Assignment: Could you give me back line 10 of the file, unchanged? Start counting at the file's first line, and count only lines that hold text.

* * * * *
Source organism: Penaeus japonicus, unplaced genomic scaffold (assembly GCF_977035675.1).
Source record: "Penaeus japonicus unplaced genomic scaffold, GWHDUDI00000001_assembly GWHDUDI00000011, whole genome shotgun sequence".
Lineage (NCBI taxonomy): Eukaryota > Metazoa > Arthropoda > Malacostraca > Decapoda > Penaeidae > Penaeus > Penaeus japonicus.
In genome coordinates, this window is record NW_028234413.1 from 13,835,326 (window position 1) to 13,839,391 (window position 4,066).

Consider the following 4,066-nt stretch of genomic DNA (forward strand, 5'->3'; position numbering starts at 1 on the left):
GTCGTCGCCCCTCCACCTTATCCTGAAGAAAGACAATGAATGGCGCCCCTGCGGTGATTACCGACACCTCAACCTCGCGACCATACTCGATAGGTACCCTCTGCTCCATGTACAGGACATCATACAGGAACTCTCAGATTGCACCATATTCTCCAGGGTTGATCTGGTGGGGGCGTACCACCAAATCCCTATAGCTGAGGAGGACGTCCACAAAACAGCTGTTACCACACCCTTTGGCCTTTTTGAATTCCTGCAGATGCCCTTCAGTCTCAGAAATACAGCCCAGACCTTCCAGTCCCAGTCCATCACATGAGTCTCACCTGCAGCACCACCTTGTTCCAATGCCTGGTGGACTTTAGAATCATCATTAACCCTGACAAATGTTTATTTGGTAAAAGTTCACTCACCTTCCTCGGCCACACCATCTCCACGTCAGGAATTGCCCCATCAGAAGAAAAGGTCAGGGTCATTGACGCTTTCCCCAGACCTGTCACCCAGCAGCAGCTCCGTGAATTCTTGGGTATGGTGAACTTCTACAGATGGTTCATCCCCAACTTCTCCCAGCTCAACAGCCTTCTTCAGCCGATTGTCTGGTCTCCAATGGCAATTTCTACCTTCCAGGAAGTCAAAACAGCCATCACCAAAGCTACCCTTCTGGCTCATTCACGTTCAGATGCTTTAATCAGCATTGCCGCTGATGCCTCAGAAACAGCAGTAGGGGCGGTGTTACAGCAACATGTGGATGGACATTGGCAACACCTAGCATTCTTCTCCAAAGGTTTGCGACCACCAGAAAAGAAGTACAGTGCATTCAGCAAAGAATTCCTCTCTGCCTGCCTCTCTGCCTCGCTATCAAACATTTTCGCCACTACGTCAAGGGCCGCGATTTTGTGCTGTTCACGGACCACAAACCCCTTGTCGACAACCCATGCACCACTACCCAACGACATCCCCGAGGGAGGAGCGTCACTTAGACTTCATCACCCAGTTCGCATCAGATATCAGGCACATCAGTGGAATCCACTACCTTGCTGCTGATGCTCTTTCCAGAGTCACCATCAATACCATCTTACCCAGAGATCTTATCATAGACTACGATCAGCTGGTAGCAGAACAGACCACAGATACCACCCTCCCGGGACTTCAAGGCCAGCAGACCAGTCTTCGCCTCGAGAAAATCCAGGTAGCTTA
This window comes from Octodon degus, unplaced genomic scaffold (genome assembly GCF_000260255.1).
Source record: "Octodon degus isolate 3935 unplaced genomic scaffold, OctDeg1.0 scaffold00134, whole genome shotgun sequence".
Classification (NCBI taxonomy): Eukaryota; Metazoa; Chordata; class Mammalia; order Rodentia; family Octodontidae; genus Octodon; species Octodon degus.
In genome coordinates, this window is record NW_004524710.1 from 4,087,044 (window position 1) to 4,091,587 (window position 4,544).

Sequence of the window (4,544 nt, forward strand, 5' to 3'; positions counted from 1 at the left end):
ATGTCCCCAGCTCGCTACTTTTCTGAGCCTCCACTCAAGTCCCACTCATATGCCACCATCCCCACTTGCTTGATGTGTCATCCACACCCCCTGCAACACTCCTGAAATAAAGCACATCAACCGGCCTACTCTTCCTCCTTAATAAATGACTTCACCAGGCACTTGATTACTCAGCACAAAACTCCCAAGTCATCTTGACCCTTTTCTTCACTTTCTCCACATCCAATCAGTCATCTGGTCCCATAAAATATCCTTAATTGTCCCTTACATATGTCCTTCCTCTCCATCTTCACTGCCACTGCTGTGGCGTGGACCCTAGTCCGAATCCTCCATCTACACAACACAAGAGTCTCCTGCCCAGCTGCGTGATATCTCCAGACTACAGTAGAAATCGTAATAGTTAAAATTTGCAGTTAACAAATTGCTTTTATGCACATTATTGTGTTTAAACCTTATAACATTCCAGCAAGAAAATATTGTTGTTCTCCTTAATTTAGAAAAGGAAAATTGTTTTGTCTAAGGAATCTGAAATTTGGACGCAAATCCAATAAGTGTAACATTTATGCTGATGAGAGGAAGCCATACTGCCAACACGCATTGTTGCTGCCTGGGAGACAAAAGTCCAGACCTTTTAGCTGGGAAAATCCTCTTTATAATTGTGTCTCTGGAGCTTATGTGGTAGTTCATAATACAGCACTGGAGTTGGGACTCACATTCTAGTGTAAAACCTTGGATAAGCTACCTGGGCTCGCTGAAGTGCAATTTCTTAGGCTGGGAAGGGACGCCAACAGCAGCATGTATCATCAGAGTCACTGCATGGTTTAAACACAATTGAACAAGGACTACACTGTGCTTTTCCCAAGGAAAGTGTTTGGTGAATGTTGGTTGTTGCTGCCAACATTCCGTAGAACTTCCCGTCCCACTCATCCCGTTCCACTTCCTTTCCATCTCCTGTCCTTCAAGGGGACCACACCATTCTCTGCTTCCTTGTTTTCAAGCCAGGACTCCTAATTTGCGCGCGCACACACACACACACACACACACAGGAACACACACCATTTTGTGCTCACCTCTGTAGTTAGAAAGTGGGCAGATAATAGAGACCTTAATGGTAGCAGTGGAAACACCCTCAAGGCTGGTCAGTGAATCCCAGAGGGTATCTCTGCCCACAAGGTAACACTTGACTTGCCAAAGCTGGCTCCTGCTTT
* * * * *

In genome coordinates, this window is record NW_004524710.1 from 4,087,044 (window position 1) to 4,091,587 (window position 4,544).